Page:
Why have we got the idea that the economy and morality are properly averse to each other? In terms of the whole gamut of human history this looks like an extremely peculiar view.
If the modern market, rather than marketplace, remains in this way socially embedded, then one can equally say that it has been politically instituted. Just because the supply and demand mechanism seems to work automatically, we have the illusion that it is a purely natural function and not actually situated within a set of political preferences that privilege aggregate economic growth over a wider definition of human flourishing. Likewise, we fail to realise that the modern "free" market is designed by a set of legislative measures that render ownership and contract absolute and separate from custom, inheritance and duty, while progressively distinguishing an absolutely reserved private sphere of landed reward and income from licensed corporate responsibility.
In these ways, then, the modern market is not natural but instituted, and its reverse embedding of the social conceals its continued embedding in a certain revised social conception that tries, rather bizarrely, to distil social consensus from canonised individual autonomy. If anything it would seem that it is the traditional market place that is natural, since it has nearly always prevailed.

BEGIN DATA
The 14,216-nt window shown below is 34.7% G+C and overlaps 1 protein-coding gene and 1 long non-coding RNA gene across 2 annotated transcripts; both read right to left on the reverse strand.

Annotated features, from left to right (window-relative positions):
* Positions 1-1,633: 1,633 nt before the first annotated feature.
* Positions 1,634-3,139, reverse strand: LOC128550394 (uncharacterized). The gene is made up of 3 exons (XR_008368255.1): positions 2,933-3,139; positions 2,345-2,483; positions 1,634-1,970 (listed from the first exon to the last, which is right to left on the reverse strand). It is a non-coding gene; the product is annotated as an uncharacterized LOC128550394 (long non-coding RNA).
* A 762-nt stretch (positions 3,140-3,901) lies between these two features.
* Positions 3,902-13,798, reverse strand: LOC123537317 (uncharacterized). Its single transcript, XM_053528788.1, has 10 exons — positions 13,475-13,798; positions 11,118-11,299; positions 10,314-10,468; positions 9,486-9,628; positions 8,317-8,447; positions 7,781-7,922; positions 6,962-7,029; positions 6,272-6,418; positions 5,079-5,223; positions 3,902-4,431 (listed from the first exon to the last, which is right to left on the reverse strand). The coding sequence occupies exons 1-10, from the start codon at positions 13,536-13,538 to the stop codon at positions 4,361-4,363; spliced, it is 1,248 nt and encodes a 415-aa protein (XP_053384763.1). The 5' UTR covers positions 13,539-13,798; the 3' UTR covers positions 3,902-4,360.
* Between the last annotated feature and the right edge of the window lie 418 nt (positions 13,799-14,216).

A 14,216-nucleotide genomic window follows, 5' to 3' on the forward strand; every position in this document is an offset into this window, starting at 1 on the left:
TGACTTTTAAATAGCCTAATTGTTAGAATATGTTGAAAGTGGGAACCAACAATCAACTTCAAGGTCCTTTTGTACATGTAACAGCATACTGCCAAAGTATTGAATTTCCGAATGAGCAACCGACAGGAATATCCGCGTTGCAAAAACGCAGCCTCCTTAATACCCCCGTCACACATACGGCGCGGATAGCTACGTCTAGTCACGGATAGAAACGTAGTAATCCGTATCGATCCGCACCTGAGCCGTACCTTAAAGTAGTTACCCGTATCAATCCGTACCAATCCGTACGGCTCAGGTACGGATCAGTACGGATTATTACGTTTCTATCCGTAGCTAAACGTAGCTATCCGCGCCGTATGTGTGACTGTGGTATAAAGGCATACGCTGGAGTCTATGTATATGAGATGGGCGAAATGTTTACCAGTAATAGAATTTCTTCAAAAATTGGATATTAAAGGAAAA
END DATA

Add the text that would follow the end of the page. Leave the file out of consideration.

However, the marketplace is also and more directly socially embedded and always upheld in some sense by a political-legal order - even if, for tribal societies, this is sometimes entirely distributed, decentred and unconsciously exercised through rigid ritual practice. So if the marketplace is natural, this is only in the somewhat mysterious sense that most human beings for most of their history seem as it were "naturally" to have elected for the same basic underlying cultural option.
What then are the big economic differences between the market and the marketplace? First of all, as Polanyi and many others have stressed, some things were sacred; some things were not exchanged; some things could not even enter into processes of gift-exchange. In particular, as Polanyi emphasised, people, land and money itself were regarded as things which should not be exchanged or speculated upon. People and land because they were sacred; money for the mostly reverse reason that it was a mere medium of exchange and therefore should not be fetishised or idolised. Money was only sacred insofar as coins bore the head of the King and themselves mediated his justice in transactional terms.
We can usefully ask ourselves how far today we still respect these sacralities in a highly secularised world. To some extent we must still do so, at pain of loss of our humanity altogether. Even today we do not readily treat people as commodities, or see all space as equal: people live in homes they see as inviolable; many buildings and terrains are protected as being of special significance. And yet incrementally terrain is further and further quantified, and treated at one and the same time as a post-Cartesian sheer geometric magnitude and also as an arithmetic multitude than can be reconfigured, parcelled-up and assigned a primarily abstract value.